Kavaad Tradition Showcase, Surajkund Mela 2020
Boxed Stories: Kavaad Tradition Showcase
Surajkund International Crafts Mela 2020
A partnership between Essex Cultural Diversity Project (UK) & Rupayan Sansthan (India), supported by the British Council
Featured artists and storytellers: Lata Upadhyaya (UK), Xanthe Gresham Knight (UK), Satya Narayan Suthar (India) and Koja Ram (India)
Our Kaavad Tradition Showcase at Surajkund Mela 2020 at the British Council stall, displayed work with Kaavad handcraft makers and storytellers of Rajasthan, India to share their traditions and customs with wider communities. The project also linked with Essex based storytellers and craft makers in the UK.
The Kaavads of Rajasthan hold a wealth of stories within their doors. As Kaavad artisan Satya Narayan Suthar states on his website:
“This 500-year old art tradition can be found in several parts of India, including Rajasthan. Traditional storytellers or Kaavadia carried ‘god boxes’ or foldable shrines, holding Hindu epics within their bellies. The richly decorated Kaavad or cupboard held two dimensional painted narratives from the Ramayana and other mythological tales in panels within them. The Kaavads offered a kind of informal education to villages that were devoid of schools. The narratives were painted almost like comic strips, with vividly coloured characters and several unfolding hinged panels.
Entire families of artisans came together to create these story boxes. These families would travel with the main narrator or sutradhar bringing stories to remote hamlets. The storyteller would face the audience standing by his Kaavad for a colourful rendition of Hindu myths. The stories unfolded in delectable stages with all the fanfare of a show. The outer panels would be opened, and the key highlights of the story told, but all was not revealed. After this teaser trailer, the Kaavadia would open a drawer for donations and when he had earned enough coins, he would begin his telling, revealing the many narratives within. These performances could last several days with the host village providing boarding and lodging to the visiting artisans.”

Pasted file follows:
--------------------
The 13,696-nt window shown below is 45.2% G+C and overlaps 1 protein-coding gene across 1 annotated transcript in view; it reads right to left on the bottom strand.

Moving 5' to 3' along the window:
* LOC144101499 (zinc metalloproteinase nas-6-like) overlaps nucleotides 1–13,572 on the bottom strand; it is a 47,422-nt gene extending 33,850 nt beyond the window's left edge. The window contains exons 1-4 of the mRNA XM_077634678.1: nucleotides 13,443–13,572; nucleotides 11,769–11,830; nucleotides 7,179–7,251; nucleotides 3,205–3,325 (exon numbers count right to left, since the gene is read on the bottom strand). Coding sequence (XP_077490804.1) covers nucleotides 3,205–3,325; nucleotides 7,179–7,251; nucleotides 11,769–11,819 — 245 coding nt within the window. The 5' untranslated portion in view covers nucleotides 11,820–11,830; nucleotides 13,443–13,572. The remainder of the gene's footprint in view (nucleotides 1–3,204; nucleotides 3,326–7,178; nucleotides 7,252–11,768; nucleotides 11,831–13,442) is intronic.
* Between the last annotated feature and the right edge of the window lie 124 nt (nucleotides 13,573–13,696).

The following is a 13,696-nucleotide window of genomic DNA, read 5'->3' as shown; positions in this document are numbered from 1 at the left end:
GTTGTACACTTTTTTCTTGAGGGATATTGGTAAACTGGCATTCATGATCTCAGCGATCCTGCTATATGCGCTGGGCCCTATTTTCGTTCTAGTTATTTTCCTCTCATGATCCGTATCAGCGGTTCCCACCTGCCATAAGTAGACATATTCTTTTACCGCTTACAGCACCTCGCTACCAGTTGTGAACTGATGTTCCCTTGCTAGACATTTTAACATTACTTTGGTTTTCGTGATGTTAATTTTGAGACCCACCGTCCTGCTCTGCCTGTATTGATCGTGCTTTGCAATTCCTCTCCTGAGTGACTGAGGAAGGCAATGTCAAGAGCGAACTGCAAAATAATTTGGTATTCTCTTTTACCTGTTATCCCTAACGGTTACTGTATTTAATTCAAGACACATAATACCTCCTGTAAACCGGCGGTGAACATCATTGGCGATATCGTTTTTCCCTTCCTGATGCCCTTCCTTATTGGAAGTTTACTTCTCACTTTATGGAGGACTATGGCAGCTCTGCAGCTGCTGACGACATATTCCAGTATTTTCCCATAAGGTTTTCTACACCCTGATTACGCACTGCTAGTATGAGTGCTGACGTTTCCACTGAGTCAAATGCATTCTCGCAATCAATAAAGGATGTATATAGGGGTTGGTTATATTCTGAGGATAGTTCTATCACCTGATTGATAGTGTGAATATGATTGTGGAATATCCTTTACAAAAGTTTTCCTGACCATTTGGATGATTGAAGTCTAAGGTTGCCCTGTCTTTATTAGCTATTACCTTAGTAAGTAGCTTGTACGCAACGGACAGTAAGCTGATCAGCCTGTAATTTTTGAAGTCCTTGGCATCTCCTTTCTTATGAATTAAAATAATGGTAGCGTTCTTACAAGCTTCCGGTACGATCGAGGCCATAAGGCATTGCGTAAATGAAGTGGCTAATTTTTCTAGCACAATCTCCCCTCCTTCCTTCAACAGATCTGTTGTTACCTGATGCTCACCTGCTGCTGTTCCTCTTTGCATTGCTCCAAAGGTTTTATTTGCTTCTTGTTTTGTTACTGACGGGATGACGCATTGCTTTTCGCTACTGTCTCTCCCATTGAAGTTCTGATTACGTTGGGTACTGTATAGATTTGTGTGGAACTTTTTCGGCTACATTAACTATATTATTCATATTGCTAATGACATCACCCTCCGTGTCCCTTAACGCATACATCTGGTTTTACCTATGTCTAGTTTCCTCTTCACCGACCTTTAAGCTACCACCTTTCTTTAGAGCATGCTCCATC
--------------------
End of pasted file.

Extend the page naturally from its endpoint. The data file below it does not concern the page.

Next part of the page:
It is believed that Kaavads facilitate access to the divine. The term ‘kaavad’ is derived from the word ‘kivaad’ meaning door, a reference to its form.
In 2018 we worked with Xanthe Gresham Knight and Dr Seema Anand to deliver a Kaavad Picnic outdoor performance in Essex. Dr Seema Anand visited Rupayan Sansthan’s Thar Desert Arna Jharna Museum in Rajasthan to carry out research into the traditions of the Kaavad community. The visit was supported and brokered by Essex Cultural Diversity Project through funding from Arts Council England and the British Council International Development Fund in 2017. The visit identified that there were commonalities between both traditions of Kaavad makers and storytellers in India and Essex based storytellers/craft makers. Seema also highlighted that the Kaavad tradition was very male-dominated and in demise, due to the lack of younger generations taking interest in the craft and storytelling traditions.
Essex Cultural Diversity Project wants to explore expandable benefits to other artforms the Kaavad craft can provide. We are aware that the craft is in decline and gradually ceasing to exist, and are keen to revive the Kaavad tradition through new innovative and creative approaches.
About Rupayan Sansthan